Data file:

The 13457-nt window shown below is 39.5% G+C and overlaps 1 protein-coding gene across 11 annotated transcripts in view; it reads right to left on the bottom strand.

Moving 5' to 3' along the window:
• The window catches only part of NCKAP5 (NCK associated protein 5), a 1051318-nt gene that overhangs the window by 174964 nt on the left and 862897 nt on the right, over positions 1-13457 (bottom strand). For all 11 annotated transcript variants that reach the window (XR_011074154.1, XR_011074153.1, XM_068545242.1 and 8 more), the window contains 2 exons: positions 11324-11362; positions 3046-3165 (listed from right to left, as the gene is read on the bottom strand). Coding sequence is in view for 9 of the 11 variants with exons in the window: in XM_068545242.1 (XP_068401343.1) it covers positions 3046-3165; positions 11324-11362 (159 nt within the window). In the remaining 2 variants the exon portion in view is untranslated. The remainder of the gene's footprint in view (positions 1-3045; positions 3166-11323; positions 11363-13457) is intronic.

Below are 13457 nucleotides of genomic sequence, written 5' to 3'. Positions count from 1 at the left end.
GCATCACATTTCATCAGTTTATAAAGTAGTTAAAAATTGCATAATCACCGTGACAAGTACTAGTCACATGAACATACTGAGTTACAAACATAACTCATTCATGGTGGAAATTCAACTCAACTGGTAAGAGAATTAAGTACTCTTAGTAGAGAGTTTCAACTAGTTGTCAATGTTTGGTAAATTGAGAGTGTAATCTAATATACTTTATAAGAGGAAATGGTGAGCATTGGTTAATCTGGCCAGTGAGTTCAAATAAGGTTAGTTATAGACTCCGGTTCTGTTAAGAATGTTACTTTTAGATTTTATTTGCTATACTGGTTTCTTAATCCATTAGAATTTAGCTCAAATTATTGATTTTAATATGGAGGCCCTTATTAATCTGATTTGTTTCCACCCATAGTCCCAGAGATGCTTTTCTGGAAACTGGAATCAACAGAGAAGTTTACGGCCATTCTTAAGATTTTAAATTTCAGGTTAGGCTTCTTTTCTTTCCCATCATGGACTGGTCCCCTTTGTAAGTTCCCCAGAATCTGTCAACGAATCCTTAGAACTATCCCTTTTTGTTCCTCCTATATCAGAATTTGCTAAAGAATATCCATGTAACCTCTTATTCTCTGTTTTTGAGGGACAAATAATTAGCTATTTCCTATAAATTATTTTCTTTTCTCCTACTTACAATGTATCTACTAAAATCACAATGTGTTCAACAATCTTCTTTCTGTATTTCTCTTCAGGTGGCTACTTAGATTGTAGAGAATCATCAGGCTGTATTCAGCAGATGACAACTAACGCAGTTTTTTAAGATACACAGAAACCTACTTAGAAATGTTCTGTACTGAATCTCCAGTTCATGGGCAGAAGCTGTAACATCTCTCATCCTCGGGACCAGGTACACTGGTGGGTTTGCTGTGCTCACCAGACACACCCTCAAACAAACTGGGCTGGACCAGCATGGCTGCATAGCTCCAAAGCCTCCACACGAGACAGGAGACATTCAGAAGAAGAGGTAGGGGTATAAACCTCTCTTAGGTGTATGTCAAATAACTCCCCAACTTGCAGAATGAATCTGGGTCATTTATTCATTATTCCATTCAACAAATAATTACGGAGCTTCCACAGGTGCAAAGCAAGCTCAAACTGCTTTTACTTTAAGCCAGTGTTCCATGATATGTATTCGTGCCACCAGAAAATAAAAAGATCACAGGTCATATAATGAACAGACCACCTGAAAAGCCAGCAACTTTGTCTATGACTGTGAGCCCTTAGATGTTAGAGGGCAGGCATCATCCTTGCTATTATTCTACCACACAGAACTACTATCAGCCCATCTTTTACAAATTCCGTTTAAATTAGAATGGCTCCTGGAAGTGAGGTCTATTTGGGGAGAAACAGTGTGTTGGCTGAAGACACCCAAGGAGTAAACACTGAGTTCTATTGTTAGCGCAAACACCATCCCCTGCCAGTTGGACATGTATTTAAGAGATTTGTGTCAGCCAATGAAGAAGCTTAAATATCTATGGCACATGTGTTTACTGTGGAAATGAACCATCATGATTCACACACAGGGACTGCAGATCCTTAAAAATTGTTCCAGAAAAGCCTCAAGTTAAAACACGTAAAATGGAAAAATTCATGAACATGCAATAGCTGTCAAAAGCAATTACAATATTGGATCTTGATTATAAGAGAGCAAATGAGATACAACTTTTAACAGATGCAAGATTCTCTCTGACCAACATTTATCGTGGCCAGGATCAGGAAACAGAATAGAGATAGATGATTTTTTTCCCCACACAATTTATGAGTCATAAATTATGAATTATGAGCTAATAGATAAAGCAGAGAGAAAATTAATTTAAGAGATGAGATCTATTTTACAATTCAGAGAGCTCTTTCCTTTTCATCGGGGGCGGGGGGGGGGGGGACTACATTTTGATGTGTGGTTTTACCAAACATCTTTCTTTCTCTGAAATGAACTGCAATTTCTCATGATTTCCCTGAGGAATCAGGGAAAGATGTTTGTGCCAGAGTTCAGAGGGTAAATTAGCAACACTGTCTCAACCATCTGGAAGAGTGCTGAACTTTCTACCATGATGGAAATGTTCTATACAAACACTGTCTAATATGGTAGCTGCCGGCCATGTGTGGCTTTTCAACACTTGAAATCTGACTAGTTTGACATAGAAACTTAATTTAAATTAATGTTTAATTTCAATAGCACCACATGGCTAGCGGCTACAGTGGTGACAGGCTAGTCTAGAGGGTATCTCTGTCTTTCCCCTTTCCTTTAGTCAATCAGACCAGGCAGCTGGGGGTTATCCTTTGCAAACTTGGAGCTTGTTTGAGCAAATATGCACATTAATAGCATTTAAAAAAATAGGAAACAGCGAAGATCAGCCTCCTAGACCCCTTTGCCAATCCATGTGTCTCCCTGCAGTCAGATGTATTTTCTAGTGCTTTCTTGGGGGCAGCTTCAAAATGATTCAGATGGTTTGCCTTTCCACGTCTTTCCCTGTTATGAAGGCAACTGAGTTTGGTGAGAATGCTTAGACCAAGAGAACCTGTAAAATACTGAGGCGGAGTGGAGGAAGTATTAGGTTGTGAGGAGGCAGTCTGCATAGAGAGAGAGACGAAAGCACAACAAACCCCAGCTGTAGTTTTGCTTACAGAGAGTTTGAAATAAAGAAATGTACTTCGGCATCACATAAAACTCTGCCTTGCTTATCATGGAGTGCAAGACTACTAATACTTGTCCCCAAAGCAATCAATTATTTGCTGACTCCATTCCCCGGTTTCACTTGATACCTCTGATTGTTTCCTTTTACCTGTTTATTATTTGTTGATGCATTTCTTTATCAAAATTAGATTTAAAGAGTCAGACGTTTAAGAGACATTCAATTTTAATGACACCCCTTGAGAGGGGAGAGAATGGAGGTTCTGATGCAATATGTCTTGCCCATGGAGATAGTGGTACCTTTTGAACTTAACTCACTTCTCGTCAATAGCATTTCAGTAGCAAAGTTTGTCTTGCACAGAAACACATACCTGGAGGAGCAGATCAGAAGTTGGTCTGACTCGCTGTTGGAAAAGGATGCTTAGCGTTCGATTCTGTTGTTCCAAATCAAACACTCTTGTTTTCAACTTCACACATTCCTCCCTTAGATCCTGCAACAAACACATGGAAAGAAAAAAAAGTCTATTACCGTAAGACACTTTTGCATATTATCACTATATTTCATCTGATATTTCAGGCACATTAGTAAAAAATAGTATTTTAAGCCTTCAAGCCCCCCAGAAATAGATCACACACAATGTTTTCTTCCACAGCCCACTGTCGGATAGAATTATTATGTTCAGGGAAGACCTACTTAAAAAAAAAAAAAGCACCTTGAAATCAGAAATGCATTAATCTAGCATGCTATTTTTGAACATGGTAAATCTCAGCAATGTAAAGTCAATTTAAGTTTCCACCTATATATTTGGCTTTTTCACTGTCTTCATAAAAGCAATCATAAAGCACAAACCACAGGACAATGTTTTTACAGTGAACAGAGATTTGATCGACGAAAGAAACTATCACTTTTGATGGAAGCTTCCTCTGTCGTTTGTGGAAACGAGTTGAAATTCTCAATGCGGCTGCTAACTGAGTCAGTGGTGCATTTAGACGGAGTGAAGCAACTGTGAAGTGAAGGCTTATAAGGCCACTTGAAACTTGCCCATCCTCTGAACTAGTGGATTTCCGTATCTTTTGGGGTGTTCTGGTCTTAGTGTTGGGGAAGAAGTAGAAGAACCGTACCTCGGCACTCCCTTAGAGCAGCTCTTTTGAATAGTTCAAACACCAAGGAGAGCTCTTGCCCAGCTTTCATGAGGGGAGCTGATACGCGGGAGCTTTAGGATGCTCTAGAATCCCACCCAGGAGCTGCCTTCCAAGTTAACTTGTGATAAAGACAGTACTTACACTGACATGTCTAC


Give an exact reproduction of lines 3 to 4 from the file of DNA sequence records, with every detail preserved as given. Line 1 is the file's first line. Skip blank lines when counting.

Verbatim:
• The window catches only part of NCKAP5 (NCK associated protein 5), a 1051318-nt gene that overhangs the window by 174964 nt on the left and 862897 nt on the right, over positions 1-13457 (bottom strand). For all 11 annotated transcript variants that reach the window (XR_011074154.1, XR_011074153.1, XM_068545242.1 and 8 more), the window contains 2 exons: positions 11324-11362; positions 3046-3165 (listed from right to left, as the gene is read on the bottom strand). Coding sequence is in view for 9 of the 11 variants with exons in the window: in XM_068545242.1 (XP_068401343.1) it covers positions 3046-3165; positions 11324-11362 (159 nt within the window). In the remaining 2 variants the exon portion in view is untranslated. The remainder of the gene's footprint in view (positions 1-3045; positions 3166-11323; positions 11363-13457) is intronic.

Below are 13457 nucleotides of genomic sequence, written 5' to 3'. Positions count from 1 at the left end.